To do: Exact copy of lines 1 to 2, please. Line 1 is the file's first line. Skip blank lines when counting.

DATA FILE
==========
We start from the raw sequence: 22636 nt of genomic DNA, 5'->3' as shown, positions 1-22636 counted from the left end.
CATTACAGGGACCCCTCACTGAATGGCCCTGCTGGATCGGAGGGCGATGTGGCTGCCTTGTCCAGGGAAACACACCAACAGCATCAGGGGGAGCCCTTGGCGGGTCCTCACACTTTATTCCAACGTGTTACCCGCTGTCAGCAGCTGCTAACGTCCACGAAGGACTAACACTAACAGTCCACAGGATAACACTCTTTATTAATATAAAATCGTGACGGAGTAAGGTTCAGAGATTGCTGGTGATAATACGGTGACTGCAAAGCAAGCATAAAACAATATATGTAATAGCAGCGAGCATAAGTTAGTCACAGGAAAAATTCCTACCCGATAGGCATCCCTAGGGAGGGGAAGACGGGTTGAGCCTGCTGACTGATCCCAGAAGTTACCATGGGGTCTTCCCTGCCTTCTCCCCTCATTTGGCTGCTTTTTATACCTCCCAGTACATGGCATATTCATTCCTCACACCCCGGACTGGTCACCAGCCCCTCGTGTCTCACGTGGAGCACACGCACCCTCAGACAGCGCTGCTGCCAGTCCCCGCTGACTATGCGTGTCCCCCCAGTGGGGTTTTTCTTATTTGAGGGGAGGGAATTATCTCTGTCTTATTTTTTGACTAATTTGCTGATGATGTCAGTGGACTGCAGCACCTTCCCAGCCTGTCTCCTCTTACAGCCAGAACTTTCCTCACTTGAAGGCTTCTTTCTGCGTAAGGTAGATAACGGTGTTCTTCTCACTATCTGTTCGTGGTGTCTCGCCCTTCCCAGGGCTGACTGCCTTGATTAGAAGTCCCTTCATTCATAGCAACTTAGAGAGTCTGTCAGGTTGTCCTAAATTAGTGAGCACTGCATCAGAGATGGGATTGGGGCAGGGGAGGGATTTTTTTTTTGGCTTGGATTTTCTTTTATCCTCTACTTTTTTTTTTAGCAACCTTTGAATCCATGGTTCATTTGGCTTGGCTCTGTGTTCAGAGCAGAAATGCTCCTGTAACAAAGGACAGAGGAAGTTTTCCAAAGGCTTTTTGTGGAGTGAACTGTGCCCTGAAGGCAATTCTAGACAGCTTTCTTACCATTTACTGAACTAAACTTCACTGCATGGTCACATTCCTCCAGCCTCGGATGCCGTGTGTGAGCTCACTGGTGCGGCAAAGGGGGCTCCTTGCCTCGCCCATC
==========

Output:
We start from the raw sequence: 22636 nt of genomic DNA, 5'->3' as shown, positions 1-22636 counted from the left end.
CATTACAGGGACCCCTCACTGAATGGCCCTGCTGGATCGGAGGGCGATGTGGCTGCCTTGTCCAGGGAAACACACCAACAGCATCAGGGGGAGCCCTTGGCGGGTCCTCACACTTTATTCCAACGTGTTACCCGCTGTCAGCAGCTGCTAACGTCCACGAAGGACTAACACTAACAGTCCACAGGATAACACTCTTTATTAATATAAAATCGTGACGGAGTAAGGTTCAGAGATTGCTGGTGATAATACGGTGACTGCAAAGCAAGCATAAAACAATATATGTAATAGCAGCGAGCATAAGTTAGTCACAGGAAAAATTCCTACCCGATAGGCATCCCTAGGGAGGGGAAGACGGGTTGAGCCTGCTGACTGATCCCAGAAGTTACCATGGGGTCTTCCCTGCCTTCTCCCCTCATTTGGCTGCTTTTTATACCTCCCAGTACATGGCATATTCATTCCTCACACCCCGGACTGGTCACCAGCCCCTCGTGTCTCACGTGGAGCACACGCACCCTCAGACAGCGCTGCTGCCAGTCCCCGCTGACTATGCGTGTCCCCCCAGTGGGGTTTTTCTTATTTGAGGGGAGGGAATTATCTCTGTCTTATTTTTTGACTAATTTGCTGATGATGTCAGTGGACTGCAGCACCTTCCCAGCCTGTCTCCTCTTACAGCCAGAACTTTCCTCACTTGAAGGCTTCTTTCTGCGTAAGGTAGATAACGGTGTTCTTCTCACTATCTGTTCGTGGTGTCTCGCCCTTCCCAGGGCTGACTGCCTTGATTAGAAGTCCCTTCATTCATAGCAACTTAGAGAGTCTGTCAGGTTGTCCTAAATTAGTGAGCACTGCATCAGAGATGGGATTGGGGCAGGGGAGGGATTTTTTTTTTGGCTTGGATTTTCTTTTATCCTCTACTTTTTTTTTTAGCAACCTTTGAATCCATGGTTCATTTGGCTTGGCTCTGTGTTCAGAGCAGAAATGCTCCTGTAACAAAGGACAGAGGAAGTTTTCCAAAGGCTTTTTGTGGAGTGAACTGTGCCCTGAAGGCAATTCTAGACAGCTTTCTTACCATTTACTGAACTAAACTTCACTGCATGGTCACATTCCTCCAGCCTCGGATGCCGTGTGTGAGCTCACTGGTGCGGCAAAGGGGGCTCCTTGCCTCGCCCATC